An ultrathin coating developed by University of Wisconsin-Madison engineers upends a ubiquitous physics phenomenon of materials related to thermal radiation: The hotter an object gets, the brighter it glows.
The new coating -- engineered from samarium nickel oxide, a unique tunable material -- employs a bit of temperature trickery.
"This is the first time temperature and thermal light emission have been decoupled in a solid object. We built a coating that 'breaks' the relationship between temperature and thermal radiation in a very particular way," says Mikhail Kats, a UW-Madison professor of electrical and computer engineering. "Essentially, there is a temperature range within which the power of the thermal radiation emitted by our coating stays the same."
Currently, that temperature range is fairly small, between approximately 105 and 135 degrees Celsius. With further development, however, Kats says the coating could have applications in heat transfer, camouflage and, as infrared cameras become widely available to consumers, even in clothing to protect people's personal privacy.
Kats, his group members, and their collaborators at UW-Madison, Purdue University, Harvard University, Massachusetts Institute of Technology and Brookhaven National Laboratory published details of the advance this week in the Proceedings of the National Academy of Sciences.
The coating itself emits a fixed amount of thermal radiation regardless of its temperature. That's because its emissivity -- the degree to which a given material will emit light at a given temperature -- actually goes down with temperature and cancels out its intrinsic radiation, says Alireza Shahsafi, a doctoral student in Kats' lab and one of the lead authors of the study.
"We can imagine a future where infrared imaging is much more common, negatively impacting personal privacy," Shahsafi says. "If we could cover the outside of clothing or even a vehicle with a coating of this type, an infrared camera would have a harder time distinguishing what is underneath. View it as an infrared privacy shield.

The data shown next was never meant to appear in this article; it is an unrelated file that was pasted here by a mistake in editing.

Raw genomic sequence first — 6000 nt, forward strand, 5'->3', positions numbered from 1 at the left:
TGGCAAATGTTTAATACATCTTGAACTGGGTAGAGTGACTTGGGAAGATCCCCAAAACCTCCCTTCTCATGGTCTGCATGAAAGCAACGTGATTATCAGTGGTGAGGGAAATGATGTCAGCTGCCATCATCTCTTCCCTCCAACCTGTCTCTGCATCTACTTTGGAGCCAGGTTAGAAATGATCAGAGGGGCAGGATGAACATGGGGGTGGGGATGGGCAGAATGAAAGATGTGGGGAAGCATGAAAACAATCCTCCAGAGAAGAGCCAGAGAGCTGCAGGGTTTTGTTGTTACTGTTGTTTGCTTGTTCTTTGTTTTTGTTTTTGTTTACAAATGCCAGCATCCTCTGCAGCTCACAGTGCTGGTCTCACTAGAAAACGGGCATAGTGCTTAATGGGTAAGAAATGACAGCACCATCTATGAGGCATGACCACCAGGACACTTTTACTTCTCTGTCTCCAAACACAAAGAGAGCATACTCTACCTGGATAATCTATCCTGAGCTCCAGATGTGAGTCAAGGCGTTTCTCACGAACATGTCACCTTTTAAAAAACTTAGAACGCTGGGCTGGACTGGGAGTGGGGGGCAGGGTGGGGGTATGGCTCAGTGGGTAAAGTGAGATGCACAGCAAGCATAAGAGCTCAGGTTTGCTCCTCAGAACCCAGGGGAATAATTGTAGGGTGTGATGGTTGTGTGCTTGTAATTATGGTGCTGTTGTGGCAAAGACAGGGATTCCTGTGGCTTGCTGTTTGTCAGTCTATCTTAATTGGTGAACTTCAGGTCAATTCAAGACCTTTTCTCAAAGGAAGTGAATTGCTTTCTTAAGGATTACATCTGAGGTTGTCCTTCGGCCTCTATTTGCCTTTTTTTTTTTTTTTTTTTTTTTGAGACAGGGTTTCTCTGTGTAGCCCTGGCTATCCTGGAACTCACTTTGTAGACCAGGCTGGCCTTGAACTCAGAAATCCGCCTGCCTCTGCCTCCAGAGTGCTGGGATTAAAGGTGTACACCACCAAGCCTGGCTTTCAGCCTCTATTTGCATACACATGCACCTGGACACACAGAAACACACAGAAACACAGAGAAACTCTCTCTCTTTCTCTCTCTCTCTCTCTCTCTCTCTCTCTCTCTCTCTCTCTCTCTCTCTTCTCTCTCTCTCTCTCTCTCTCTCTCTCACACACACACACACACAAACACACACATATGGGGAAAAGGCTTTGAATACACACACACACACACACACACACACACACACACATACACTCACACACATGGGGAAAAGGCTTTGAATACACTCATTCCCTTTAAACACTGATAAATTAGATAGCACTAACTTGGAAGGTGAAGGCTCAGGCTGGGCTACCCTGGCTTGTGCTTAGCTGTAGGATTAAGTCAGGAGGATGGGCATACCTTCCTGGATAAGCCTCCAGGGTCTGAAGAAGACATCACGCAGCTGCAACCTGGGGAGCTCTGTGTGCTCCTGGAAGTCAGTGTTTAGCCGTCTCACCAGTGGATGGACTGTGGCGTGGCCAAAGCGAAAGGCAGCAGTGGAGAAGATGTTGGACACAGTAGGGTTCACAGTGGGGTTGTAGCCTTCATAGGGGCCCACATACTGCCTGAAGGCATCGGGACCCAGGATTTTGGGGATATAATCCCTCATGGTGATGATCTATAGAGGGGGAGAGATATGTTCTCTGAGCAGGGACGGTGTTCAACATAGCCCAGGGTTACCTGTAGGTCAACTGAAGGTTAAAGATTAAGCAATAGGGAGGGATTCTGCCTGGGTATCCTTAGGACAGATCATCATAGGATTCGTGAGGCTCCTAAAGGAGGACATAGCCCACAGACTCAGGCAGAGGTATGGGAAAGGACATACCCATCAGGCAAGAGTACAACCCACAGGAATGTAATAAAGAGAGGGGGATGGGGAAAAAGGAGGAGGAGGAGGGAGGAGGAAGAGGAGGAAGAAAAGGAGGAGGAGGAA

The effect relies on changes in the optical properties of our coating due to a change in temperature. Thus, the thermal radiation of the surface is dramatically changed and can confuse an infrared camera."
In the lab, Shahsafi and fellow members of Kats' group demonstrated the coating's efficacy. They suspended two samples -- a coated piece of sapphire and a reference piece with no coating -- from a heater so that part of each sample was touching the heater and the rest was suspended in much cooler air.
When they viewed each sample with an infrared camera, they saw a distinct temperature gradient on the reference sapphire, from deep blue to pink, red, orange and almost white, while the coated sapphire's thermal image remained largely uniform.
A team effort was critical to the project's success. Purdue collaborator Shriram Ramanathan's group synthesized the samarium nickel oxide and performed detailed materials characterization. Colleagues at MIT and at Brookhaven National Laboratory used the bright light of a particle-accelerating synchrotron to study the coating's atomic-level behavior.
Shahsafi and Patrick Roney (whose employer, Sandia National Laboratory, funded his master's degree under Kats) led the experimental work, which also led Kats' postdoctoral researcher Yuzhe Xiao to author additional papers describing their very precise measurement techniques. Several other students in Kats' group characterized the coating through microscopy and other methods.